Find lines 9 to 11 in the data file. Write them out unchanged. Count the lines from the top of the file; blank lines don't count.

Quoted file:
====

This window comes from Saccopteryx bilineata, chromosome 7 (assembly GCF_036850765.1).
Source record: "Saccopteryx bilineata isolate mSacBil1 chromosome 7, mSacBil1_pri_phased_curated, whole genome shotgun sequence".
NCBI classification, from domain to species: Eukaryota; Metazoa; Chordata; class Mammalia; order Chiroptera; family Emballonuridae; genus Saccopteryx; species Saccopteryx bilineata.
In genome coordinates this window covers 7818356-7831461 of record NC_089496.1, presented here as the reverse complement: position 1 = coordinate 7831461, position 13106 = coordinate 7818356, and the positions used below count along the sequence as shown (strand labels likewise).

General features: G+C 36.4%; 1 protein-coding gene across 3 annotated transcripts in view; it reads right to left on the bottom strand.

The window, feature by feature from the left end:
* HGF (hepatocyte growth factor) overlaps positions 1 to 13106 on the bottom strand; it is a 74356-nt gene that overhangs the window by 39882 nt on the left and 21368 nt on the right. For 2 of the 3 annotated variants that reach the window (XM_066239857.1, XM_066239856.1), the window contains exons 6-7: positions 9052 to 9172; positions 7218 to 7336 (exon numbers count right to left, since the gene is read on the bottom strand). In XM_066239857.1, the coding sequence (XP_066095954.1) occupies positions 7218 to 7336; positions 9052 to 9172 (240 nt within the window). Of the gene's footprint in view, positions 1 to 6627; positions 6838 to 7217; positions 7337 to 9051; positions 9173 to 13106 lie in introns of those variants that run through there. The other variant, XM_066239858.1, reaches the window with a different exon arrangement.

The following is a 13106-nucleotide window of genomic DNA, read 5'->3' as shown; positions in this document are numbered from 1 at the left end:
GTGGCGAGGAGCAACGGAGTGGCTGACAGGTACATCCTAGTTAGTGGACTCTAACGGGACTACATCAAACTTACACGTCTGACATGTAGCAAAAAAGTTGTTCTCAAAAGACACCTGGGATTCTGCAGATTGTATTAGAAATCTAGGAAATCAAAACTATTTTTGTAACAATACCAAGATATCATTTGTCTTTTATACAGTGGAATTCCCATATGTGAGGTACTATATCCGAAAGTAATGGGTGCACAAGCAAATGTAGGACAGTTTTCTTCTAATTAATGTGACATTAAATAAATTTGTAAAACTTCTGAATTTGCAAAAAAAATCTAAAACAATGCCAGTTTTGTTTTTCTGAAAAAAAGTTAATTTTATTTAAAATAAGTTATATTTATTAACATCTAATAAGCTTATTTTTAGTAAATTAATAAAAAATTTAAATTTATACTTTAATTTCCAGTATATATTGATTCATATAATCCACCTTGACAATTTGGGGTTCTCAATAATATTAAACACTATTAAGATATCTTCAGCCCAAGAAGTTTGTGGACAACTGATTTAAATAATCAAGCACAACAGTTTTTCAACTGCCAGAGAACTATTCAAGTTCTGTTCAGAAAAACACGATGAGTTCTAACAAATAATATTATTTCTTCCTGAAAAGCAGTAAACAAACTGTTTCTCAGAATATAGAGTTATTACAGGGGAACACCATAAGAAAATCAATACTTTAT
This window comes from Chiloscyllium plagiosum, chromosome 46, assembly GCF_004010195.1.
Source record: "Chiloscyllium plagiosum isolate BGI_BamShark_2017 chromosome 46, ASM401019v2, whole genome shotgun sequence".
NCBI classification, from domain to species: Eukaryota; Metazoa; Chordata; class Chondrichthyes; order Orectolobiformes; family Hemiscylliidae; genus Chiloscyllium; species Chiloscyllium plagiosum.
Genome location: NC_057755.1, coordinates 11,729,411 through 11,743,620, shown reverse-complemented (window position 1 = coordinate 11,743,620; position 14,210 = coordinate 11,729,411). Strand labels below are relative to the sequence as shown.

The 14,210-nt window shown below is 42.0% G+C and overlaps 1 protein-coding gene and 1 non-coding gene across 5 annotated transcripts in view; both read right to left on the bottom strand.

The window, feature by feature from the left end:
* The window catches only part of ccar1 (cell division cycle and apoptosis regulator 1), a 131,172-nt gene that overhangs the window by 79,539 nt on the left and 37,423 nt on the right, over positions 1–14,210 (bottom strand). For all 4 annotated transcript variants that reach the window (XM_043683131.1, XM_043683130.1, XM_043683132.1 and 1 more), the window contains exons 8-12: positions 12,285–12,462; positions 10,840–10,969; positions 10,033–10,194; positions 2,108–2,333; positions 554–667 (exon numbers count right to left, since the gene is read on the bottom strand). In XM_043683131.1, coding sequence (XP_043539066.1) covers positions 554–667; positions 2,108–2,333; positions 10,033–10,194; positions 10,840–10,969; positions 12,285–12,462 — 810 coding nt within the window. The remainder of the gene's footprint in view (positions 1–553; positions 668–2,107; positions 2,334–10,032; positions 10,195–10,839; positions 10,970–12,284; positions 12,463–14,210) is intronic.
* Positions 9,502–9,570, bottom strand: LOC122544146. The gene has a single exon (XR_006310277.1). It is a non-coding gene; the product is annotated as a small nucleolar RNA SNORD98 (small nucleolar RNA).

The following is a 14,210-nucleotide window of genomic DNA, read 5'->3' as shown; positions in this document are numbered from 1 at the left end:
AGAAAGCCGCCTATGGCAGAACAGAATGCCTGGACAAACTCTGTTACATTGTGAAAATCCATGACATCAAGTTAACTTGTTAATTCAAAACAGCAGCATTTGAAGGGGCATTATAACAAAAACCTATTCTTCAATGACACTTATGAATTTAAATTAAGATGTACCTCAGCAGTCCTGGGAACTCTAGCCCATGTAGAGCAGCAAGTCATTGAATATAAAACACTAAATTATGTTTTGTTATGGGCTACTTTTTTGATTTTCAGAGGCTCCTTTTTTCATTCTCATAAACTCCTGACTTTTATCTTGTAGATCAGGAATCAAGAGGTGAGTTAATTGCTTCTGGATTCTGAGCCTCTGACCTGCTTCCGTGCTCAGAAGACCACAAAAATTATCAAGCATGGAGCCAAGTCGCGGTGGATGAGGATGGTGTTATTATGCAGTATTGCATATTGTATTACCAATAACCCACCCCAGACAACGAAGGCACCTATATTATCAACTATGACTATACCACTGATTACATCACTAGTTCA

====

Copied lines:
GTGGCGAGGAGCAACGGAGTGGCTGACAGGTACATCCTAGTTAGTGGACTCTAACGGGACTACATCAAACTTACACGTCTGACATGTAGCAAAAAAGTTGTTCTCAAAAGACACCTGGGATTCTGCAGATTGTATTAGAAATCTAGGAAATCAAAACTATTTTTGTAACAATACCAAGATATCATTTGTCTTTTATACAGTGGAATTCCCATATGTGAGGTACTATATCCGAAAGTAATGGGTGCACAAGCAAATGTAGGACAGTTTTCTTCTAATTAATGTGACATTAAATAAATTTGTAAAACTTCTGAATTTGCAAAAAAAATCTAAAACAATGCCAGTTTTGTTTTTCTGAAAAAAAGTTAATTTTATTTAAAATAAGTTATATTTATTAACATCTAATAAGCTTATTTTTAGTAAATTAATAAAAAATTTAAATTTATACTTTAATTTCCAGTATATATTGATTCATATAATCCACCTTGACAATTTGGGGTTCTCAATAATATTAAACACTATTAAGATATCTTCAGCCCAAGAAGTTTGTGGACAACTGATTTAAATAATCAAGCACAACAGTTTTTCAACTGCCAGAGAACTATTCAAGTTCTGTTCAGAAAAACACGATGAGTTCTAACAAATAATATTATTTCTTCCTGAAAAGCAGTAAACAAACTGTTTCTCAGAATATAGAGTTATTACAGGGGAACACCATAAGAAAATCAATACTTTAT
This window comes from Chiloscyllium plagiosum, chromosome 46, assembly GCF_004010195.1.
Source record: "Chiloscyllium plagiosum isolate BGI_BamShark_2017 chromosome 46, ASM401019v2, whole genome shotgun sequence".